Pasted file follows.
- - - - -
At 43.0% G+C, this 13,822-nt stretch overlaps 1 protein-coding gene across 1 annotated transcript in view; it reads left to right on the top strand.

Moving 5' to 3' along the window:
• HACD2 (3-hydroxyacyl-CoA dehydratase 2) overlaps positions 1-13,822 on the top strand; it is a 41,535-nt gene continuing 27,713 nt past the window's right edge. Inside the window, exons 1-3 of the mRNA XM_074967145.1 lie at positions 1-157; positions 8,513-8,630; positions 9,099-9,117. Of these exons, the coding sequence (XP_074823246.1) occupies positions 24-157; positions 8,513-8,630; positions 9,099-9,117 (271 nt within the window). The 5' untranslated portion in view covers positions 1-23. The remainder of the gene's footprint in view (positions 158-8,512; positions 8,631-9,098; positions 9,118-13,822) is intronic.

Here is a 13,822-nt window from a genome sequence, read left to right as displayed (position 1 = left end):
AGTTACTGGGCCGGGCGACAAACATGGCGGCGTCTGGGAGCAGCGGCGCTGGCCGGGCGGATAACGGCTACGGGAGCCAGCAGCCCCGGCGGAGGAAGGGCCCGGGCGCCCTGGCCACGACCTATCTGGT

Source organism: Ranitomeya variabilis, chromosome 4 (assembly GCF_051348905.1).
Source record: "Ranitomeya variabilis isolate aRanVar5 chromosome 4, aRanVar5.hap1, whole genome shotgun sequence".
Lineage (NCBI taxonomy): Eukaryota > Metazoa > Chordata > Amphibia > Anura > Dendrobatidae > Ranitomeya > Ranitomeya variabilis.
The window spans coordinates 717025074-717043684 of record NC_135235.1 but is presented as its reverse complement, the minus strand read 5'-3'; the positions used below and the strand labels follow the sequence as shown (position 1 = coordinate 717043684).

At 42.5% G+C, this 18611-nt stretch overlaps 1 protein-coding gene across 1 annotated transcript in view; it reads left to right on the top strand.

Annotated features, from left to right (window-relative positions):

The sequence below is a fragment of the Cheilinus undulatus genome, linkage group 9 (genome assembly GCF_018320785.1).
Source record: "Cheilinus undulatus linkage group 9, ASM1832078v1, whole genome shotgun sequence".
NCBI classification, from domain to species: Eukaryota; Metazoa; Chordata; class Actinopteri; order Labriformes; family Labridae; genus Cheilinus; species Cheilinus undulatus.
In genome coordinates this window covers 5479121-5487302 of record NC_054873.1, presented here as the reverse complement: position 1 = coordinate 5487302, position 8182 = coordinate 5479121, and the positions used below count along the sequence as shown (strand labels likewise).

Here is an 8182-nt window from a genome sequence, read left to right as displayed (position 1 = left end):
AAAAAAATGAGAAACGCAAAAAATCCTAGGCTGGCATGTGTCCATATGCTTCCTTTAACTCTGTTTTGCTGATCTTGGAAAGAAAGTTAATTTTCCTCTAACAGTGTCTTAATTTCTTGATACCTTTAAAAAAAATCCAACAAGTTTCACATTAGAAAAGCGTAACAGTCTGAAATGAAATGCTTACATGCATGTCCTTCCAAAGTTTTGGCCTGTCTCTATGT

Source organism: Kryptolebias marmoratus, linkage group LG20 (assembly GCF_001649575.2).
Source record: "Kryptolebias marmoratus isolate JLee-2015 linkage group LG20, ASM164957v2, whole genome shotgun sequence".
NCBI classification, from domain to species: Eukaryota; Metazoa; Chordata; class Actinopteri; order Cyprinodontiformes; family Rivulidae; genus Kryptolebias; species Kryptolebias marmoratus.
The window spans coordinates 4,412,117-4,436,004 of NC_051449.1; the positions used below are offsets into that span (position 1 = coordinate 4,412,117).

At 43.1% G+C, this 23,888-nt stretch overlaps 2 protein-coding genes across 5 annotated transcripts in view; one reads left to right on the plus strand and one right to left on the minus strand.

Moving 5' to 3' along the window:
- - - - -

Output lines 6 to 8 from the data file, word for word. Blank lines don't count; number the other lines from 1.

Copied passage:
Source organism: Ranitomeya variabilis, chromosome 4 (assembly GCF_051348905.1).
Source record: "Ranitomeya variabilis isolate aRanVar5 chromosome 4, aRanVar5.hap1, whole genome shotgun sequence".
Lineage (NCBI taxonomy): Eukaryota > Metazoa > Chordata > Amphibia > Anura > Dendrobatidae > Ranitomeya > Ranitomeya variabilis.